public class instest
{
   static public void main(String args[]) throws Exception
   {
      DriverManager.registerDriver(new oracle.jdbc.driver.OracleDriver());
      Connection
         conn = DriverManager.getConnection
                ("jdbc:oracle:thin:@desktop:1521:ora10
                               gr2",
         "scott","tiger");
      conn.setAutoCommit( false ) 
      Statement sql_trace =
         conn.createStatement();
      sql_trace.execute
      ( "truncate table t" );
         System.out.println( "Table truncated" );
 
      sql_trace.execute
      ( "begin " +
        "  dbms_monitor.session_trace_enable( WAITS=>TRUE );" +
        "end;" );

      // create table t(x char(2000))
      // create index t_idx on t(x)
      PreparedStatement pstmt =
          conn.prepareStatement
          ("insert into t(x) values(?)" );
      pstmt.setString( 1, "x" );
         
      PreparedStatement commit =
          conn.prepareStatement
          ("commit work write batch nowait");
          // ("commit work write immediate wait");
          
      for( int i = 0; i < 1000; i++ )
      {
        pstmt.executeUpdate();
        commit.executeUpdate();
      }
      conn.close();
   }
}
                            


Note how the COMMIT statement I'm using in Listing 3 is either COMMIT WORK WRITE BATCH NOWAIT or COMMIT WORK WRITE IMMEDIATE WAIT . The former is the new feature—it shows how to COMMIT without waiting for the COMMIT to be finalized. The latter is the way it has historically happened. When I ran the test program in Listing 3 (the CREATE TABLE is a comment before the INSERT statement for reference), I observed a lot of time spent waiting for log file sync waits when using the WAIT option and virtually no time spent waiting with the NOWAIT option. The results are shown in Listing 4.

Code Listing 4: Comparing WAIT and NOWAIT results 

                               
Event Waited On         Times Waited         Max. Wait     Total Waited
----------------        ----------------     ----------    ------------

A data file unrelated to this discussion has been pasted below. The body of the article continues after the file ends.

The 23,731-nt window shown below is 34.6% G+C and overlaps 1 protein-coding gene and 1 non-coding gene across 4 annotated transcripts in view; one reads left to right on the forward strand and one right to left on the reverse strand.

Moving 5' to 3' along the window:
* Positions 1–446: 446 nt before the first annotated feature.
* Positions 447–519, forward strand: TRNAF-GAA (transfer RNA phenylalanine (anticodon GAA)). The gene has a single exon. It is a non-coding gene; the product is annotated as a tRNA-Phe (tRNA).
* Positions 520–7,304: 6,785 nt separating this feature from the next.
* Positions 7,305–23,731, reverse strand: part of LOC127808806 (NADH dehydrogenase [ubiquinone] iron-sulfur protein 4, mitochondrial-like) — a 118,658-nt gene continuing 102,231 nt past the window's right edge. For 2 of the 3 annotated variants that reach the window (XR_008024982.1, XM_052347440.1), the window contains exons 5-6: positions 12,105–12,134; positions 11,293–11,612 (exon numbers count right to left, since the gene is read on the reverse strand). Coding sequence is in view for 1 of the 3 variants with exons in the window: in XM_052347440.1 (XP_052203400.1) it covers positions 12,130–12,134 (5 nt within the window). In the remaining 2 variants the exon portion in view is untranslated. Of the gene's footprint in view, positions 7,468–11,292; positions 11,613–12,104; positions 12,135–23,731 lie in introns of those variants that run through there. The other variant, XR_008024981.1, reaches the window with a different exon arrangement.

log file sync (nowait)    19                 0.02          0.04
log file sync (wait)    1017                 0.04          1.43

                            


This will make a measurable difference in high-speed data load programs that need to COMMIT periodically during the load.

Transparent Data Encryption

Now for a revolutionary feature in Oracle Database 10g Release 2—Transparent Data Encryption. This is the ability to easily and—as the name implies—transparently encrypt stored information. Authorized users need not deal with encryption keys; the data will be decrypted (and encrypted) for them quite transparently. The data is stored encrypted on-disk, so that even if someone steals your database, the information is protected. My account of my experience with Transparent Data Encryption is not intended to be a thorough "here is everything you can do" example of this new feature, but rather it shows how the feature is set up and how you would use it.

The first thing I had to do was to set up a wallet. This is where the encryption keys will be stored—and this file is password-protected.

For my quick-and-dirty demonstration, I simply created a directory named "wallet" off my Oracle home and put the following into my sqlnet.ora file: 

WALLET_LOCATION=
 (SOURCE=(METHOD=FILE)
  (METHOD_DATA=
   (DIRECTORY=/home/ora10
                               gr2/wallet)
   )
  )
                            

Once that was done, all I needed to do was to open the wallet: 

SQL> alter system 
  2  set encryption wallet open 
  3  identified by foobar;
 System altered.


This is something you must do at database startup once, when you start using this feature (or else the encryption keys won't be available to the system, and therefore the encrypted data won't be available either).

Now, since I had not set up any encryption keys, I needed to do that: 

SQL> alter system 
  2  set encryption key 
  3  identified by foobar;
System altered.


In this case I let the system generate the key, but I could just as easily have specified a key of my own choice—something I might do if I wanted to move this data around from system to system easily.

And that was it for setup. I was ready to store encrypted data: 

SQL> create table t 
  2  ( c1 varchar2(80), 
  3    c2 varchar2(80) encrypt ) 
  4  tablespace test;
Table created.

SQL> insert into t values 
  2  ( 'this_is_unencrypted', 
  3    'this_is_encrypted' );
1 row created.


This data was transparently encrypted on-disk and decrypted when we queried it: 

SQL> select *
  2  from t;
 
C1                         C2
----------------------     ---------------------